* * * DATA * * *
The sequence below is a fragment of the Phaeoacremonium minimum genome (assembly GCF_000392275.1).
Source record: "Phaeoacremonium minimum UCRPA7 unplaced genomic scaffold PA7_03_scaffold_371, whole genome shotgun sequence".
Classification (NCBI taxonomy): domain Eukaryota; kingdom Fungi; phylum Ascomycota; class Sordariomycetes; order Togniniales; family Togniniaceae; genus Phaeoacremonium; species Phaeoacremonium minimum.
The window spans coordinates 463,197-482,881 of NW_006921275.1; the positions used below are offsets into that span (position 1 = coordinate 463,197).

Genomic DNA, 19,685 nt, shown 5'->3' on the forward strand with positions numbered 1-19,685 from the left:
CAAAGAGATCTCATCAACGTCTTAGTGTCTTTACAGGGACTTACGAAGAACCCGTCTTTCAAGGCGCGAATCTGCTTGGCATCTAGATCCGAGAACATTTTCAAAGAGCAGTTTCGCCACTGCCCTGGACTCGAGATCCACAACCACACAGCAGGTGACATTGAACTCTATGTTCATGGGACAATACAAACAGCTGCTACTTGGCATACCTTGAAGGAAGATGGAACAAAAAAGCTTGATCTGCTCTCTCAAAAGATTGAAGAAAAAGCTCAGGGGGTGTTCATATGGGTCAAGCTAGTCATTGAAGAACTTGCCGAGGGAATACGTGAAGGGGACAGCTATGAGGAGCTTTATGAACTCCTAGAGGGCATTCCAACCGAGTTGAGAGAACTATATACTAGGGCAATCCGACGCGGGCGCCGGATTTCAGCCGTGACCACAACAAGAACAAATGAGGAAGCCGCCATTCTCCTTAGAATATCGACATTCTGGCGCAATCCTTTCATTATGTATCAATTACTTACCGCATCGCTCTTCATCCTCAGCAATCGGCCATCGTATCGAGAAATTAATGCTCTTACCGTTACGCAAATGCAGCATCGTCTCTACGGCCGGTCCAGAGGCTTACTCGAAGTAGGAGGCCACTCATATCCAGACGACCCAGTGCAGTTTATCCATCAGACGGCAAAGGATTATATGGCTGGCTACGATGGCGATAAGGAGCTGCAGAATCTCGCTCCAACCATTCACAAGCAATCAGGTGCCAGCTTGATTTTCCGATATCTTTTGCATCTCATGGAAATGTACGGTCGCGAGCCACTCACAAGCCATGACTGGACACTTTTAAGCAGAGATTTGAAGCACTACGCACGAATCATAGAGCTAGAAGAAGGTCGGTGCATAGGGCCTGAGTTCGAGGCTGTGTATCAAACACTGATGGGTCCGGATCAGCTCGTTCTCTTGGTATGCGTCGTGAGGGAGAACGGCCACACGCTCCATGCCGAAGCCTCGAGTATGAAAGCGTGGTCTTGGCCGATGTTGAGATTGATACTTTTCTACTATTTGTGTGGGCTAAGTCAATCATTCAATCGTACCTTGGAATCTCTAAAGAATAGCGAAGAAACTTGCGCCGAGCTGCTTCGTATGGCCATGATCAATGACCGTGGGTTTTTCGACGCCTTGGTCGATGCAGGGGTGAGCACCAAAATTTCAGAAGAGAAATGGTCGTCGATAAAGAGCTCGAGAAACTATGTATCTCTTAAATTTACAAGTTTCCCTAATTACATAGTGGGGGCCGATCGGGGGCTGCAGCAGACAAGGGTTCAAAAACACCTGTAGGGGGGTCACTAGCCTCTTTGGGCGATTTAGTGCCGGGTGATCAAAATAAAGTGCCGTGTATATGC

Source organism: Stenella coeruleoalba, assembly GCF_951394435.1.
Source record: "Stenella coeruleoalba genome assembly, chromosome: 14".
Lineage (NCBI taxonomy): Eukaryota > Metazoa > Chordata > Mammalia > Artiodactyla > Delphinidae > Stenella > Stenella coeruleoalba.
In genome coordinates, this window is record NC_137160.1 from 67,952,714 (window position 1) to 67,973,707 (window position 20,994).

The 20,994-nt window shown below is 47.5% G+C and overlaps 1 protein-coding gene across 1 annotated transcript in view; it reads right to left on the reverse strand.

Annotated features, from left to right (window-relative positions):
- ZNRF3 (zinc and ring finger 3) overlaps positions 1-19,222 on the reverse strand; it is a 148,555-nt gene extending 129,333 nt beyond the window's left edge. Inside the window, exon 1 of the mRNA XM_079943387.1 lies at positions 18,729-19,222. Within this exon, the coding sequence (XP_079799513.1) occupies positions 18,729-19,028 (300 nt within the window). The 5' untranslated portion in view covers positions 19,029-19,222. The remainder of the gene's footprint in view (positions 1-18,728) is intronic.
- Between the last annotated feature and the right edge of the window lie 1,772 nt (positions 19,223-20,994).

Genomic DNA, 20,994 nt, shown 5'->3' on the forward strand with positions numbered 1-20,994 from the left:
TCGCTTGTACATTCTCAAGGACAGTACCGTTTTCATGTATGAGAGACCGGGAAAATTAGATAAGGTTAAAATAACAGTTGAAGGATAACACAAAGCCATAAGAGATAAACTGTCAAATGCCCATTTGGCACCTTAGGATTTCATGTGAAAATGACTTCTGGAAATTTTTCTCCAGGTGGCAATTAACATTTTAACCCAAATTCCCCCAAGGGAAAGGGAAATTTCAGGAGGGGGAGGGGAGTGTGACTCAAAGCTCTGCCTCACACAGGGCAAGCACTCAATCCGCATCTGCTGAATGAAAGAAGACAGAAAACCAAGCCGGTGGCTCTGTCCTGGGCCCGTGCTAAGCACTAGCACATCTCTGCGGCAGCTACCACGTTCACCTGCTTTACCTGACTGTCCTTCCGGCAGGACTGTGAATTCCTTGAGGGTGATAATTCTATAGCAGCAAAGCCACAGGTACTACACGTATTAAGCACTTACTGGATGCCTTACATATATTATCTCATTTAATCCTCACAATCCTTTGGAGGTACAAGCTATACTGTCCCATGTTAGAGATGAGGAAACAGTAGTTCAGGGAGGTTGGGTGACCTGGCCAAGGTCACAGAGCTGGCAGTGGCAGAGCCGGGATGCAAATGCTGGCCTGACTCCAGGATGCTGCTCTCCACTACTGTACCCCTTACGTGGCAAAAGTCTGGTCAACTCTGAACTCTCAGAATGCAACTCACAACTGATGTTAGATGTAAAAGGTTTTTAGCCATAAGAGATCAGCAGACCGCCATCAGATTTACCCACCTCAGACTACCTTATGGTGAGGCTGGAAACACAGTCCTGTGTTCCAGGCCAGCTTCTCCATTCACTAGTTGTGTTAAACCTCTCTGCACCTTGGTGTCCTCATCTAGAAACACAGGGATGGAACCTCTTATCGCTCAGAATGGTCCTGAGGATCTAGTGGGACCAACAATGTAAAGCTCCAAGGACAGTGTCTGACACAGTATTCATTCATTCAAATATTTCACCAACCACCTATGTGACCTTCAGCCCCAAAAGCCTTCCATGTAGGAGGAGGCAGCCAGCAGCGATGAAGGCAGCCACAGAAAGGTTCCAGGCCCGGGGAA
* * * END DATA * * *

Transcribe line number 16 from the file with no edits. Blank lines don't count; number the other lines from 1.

TCGCTTGTACATTCTCAAGGACAGTACCGTTTTCATGTATGAGAGACCGGGAAAATTAGATAAGGTTAAAATAACAGTTGAAGGATAACACAAAGCCATAAGAGATAAACTGTCAAATGCCCATTTGGCACCTTAGGATTTCATGTGAAAATGACTTCTGGAAATTTTTCTCCAGGTGGCAATTAACATTTTAACCCAAATTCCCCCAAGGGAAAGGGAAATTTCAGGAGGGGGAGGGGAGTGTGACTCAAAGCTCTGCCTCACACAGGGCAAGCACTCAATCCGCATCTGCTGAATGAAAGAAGACAGAAAACCAAGCCGGTGGCTCTGTCCTGGGCCCGTGCTAAGCACTAGCACATCTCTGCGGCAGCTACCACGTTCACCTGCTTTACCTGACTGTCCTTCCGGCAGGACTGTGAATTCCTTGAGGGTGATAATTCTATAGCAGCAAAGCCACAGGTACTACACGTATTAAGCACTTACTGGATGCCTTACATATATTATCTCATTTAATCCTCACAATCCTTTGGAGGTACAAGCTATACTGTCCCATGTTAGAGATGAGGAAACAGTAGTTCAGGGAGGTTGGGTGACCTGGCCAAGGTCACAGAGCTGGCAGTGGCAGAGCCGGGATGCAAATGCTGGCCTGACTCCAGGATGCTGCTCTCCACTACTGTACCCCTTACGTGGCAAAAGTCTGGTCAACTCTGAACTCTCAGAATGCAACTCACAACTGATGTTAGATGTAAAAGGTTTTTAGCCATAAGAGATCAGCAGACCGCCATCAGATTTACCCACCTCAGACTACCTTATGGTGAGGCTGGAAACACAGTCCTGTGTTCCAGGCCAGCTTCTCCATTCACTAGTTGTGTTAAACCTCTCTGCACCTTGGTGTCCTCATCTAGAAACACAGGGATGGAACCTCTTATCGCTCAGAATGGTCCTGAGGATCTAGTGGGACCAACAATGTAAAGCTCCAAGGACAGTGTCTGACACAGTATTCATTCATTCAAATATTTCACCAACCACCTATGTGACCTTCAGCCCCAAAAGCCTTCCATGTAGGAGGAGGCAGCCAGCAGCGATGAAGGCAGCCACAGAAAGGTTCCAGGCCCGGGGAA